Therein lies the Republican foreign policy dichotomy today. On one side are the Romneys, Marco Rubios, and Bret Stephenses of the world who continue to peddle stereotypical phrases like “U.S.-led liberal international order,” and label any finger-wagging at U.S. allies as disrespectful, childish, and ultimately counterproductive. And then you have Trump, a far more nationalist figure who thinks the U.S. is being exploited by countries that should be thanking us for our help.

Both sides have their faults. Trump’s worldview is steeped in his decades-long career in real estate, marketing, and show business—industries that prize the bottom lines of profit and ratings. This is reflected in his admiration for Saudi Crown Prince Mohammed bin Salman, a walking, talking diplomatic disaster if there ever was one. But outwardly, Salman exudes power and decisiveness—and is more than happy to purchase tens of billions of dollars in U.S. military weapon systems with which to bomb his enemies.

Both sides, though, are also right in part. Mitt Romney correctly underscores that America’s alliance system is one of our nation’s greatest strengths. But Donald Trump is right that maintaining alliances for their own sake—and without expecting anything tangible in return—shouldn’t be the objective, and may in fact perpetuate an unsustainable status quo.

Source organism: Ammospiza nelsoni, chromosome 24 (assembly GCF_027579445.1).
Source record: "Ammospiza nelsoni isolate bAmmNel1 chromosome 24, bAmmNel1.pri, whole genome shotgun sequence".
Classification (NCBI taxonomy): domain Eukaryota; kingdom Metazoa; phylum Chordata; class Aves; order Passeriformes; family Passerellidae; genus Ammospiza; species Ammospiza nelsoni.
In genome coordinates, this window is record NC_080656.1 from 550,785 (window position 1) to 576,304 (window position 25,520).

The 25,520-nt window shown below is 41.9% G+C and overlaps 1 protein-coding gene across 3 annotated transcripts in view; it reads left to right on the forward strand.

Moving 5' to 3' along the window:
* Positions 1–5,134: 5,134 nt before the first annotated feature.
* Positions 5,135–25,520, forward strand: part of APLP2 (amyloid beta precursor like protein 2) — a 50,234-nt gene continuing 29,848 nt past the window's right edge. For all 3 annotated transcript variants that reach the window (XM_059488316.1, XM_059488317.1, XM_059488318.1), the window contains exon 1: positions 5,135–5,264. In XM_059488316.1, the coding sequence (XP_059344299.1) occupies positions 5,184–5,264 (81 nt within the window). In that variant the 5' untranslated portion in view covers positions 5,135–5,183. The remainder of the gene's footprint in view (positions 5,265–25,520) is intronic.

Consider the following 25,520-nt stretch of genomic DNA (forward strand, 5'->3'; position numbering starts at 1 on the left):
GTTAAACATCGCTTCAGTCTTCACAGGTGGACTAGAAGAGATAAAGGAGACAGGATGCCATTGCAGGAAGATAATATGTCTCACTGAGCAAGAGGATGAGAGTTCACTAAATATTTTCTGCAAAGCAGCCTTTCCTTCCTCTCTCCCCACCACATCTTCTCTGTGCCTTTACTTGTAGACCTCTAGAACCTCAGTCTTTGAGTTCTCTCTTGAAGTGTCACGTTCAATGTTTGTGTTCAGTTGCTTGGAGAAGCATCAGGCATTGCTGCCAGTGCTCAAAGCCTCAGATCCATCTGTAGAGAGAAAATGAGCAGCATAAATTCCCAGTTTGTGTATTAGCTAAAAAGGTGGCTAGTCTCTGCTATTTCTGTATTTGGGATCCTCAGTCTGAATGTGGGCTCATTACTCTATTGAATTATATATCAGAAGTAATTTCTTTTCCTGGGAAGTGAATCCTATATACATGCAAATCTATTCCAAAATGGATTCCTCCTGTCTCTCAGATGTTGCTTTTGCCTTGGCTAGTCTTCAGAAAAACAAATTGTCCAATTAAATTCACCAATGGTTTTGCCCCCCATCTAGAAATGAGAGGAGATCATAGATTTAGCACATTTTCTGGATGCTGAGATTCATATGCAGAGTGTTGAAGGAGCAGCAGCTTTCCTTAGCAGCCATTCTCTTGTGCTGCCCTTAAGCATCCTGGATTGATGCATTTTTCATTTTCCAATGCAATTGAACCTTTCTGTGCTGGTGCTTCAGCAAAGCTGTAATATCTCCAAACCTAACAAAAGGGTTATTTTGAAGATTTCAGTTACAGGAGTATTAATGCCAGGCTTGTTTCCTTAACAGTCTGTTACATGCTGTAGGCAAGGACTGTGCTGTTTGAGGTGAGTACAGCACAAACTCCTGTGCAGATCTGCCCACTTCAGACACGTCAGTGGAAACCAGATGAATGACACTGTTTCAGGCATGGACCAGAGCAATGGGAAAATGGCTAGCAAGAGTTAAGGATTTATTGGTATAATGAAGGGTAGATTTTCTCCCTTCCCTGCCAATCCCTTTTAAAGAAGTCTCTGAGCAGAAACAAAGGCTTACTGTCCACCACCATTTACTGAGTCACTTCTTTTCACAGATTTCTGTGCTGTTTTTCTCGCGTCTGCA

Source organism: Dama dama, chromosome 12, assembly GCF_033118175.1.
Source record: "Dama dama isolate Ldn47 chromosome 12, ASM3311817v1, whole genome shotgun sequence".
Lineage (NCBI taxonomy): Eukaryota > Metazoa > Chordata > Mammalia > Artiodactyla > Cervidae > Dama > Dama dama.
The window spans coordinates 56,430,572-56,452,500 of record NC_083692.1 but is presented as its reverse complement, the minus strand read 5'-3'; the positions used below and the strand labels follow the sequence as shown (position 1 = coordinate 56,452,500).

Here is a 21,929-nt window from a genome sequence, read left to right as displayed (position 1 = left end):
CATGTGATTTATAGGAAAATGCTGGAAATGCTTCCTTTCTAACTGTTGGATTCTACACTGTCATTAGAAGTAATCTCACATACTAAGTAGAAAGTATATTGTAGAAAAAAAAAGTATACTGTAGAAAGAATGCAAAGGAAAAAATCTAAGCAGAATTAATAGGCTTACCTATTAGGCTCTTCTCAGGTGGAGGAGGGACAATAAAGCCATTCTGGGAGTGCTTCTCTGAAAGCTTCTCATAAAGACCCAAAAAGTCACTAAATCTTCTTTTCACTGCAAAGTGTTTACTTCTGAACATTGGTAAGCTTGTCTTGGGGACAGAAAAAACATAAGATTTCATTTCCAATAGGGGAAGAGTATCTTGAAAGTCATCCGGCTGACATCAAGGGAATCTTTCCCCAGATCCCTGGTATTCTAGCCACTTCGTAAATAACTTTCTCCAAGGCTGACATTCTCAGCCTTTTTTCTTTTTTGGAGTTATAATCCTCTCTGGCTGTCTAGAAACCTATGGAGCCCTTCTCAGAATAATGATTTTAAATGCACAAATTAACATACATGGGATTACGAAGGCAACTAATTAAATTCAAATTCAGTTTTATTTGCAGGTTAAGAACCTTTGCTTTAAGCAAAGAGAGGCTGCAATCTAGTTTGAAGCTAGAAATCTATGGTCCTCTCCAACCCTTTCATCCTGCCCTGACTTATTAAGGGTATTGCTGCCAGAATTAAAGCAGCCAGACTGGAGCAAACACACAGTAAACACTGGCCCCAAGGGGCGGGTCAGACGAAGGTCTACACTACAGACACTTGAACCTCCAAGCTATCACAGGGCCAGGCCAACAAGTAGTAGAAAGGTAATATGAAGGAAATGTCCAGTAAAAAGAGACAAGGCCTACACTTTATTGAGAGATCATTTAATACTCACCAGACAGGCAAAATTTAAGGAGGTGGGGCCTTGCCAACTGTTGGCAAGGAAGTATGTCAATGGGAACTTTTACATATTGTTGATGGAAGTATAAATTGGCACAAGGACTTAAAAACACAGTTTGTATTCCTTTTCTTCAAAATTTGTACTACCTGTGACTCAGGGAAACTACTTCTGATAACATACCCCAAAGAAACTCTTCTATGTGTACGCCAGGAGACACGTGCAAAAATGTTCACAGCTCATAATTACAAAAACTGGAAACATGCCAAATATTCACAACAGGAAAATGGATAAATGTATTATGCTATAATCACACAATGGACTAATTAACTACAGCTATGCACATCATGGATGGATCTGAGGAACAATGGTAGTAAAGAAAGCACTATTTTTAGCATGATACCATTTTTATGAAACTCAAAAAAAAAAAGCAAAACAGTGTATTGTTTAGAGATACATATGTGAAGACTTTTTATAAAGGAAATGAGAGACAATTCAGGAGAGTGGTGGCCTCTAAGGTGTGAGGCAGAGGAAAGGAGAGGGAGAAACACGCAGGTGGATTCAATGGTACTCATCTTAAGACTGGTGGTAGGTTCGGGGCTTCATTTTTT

There are few Republicans who have truly sought a happy medium between the Romney and Trump approaches on foreign policy. Most foreign policy on Capitol Hill is reflexive, hewing to shopworn internationalist talking points or hawkish posturing. In terms of what the American people want, however, Trump’s preference for a greater degree of restraint and putting democracy promotion and regime change in the rear-view mirror appears to be winning out.

In the words of a February 2019 Eurasia Group Foundation report authored by New York University’s Mark Hannah, the “desire for a more focused foreign policy is at odds with the more expansive role generally favored by foreign policy experts.” The liberal hegemony Mitt Romney continues to preach like gospel on the Senate floor is fast becoming unpopular among the broader electorate.

It is clear now that there has never been a period in the modern era when the establishment Mitt Romney represents has lost so much of its appeal. It will be interesting to see whether Republican lawmakers, elected to represent their constituencies at home, begin to fall in line with the rest of America.

Daniel R. DePetris is a foreign policy analyst, a columnist at Reuters, and a frequent contributor to The American Conservative.

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11 Responses to America Falls Out of Love With Mitt Romney’s Foreign Policy

  1. Kent says:

    “It will be interesting to see whether Republican lawmakers, elected to represent their constituencies at home, begin to fall in line with the rest of America.”

    As someone deeply involved in Republican politics at the local level, I can tell you that this is far more difficult than the average person imagines. Running for Congress is vastly different than running for President. Here’s how it works.